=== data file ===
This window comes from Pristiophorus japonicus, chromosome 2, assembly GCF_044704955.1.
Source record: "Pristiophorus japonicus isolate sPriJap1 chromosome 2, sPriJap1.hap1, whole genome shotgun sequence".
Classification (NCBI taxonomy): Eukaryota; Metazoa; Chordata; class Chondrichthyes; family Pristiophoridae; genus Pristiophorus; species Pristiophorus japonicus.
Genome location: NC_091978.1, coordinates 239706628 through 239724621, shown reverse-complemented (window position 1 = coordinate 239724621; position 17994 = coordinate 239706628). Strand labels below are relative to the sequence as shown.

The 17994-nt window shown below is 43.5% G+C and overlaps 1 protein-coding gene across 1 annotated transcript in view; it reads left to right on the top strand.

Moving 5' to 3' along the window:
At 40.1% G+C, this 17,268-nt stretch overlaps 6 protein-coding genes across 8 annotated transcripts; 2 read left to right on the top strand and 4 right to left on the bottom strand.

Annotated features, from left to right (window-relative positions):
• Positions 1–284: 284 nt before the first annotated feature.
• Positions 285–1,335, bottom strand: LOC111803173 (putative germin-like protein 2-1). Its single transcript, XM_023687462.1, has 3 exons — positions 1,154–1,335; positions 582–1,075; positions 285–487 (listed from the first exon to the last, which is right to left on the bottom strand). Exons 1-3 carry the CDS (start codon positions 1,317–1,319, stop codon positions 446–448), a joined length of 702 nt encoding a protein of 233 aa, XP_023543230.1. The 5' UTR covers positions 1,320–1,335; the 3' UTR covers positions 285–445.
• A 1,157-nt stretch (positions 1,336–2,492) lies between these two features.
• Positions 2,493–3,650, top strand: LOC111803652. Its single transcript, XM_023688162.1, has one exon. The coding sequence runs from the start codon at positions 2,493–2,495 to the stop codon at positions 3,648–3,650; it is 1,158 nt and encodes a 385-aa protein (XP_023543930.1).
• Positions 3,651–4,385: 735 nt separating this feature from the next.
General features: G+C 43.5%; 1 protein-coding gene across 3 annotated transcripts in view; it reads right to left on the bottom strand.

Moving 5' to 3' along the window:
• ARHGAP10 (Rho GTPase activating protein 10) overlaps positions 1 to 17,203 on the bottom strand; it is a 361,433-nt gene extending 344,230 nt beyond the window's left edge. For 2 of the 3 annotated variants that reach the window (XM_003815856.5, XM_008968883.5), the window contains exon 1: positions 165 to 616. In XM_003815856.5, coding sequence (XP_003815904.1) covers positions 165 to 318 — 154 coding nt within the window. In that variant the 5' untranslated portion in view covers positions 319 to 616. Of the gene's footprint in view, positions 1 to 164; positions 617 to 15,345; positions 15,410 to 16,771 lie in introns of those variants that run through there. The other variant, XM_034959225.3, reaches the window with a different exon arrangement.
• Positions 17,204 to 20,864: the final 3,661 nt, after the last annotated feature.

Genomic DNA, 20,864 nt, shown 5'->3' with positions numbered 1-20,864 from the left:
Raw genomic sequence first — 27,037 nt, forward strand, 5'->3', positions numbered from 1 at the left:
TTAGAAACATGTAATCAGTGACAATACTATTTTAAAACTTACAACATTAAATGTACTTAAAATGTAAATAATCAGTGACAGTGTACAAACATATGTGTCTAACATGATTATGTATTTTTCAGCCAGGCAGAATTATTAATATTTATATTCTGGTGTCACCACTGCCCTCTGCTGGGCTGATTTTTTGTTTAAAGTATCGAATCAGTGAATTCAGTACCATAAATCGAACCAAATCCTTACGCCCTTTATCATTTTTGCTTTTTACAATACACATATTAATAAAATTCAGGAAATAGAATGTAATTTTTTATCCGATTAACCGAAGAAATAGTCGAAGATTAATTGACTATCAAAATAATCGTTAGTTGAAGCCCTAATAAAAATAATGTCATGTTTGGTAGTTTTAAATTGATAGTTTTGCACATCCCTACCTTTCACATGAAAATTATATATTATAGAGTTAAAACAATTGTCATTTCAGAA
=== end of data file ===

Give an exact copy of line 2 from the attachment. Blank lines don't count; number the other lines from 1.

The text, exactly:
Source record: "Pristiophorus japonicus isolate sPriJap1 chromosome 2, sPriJap1.hap1, whole genome shotgun sequence".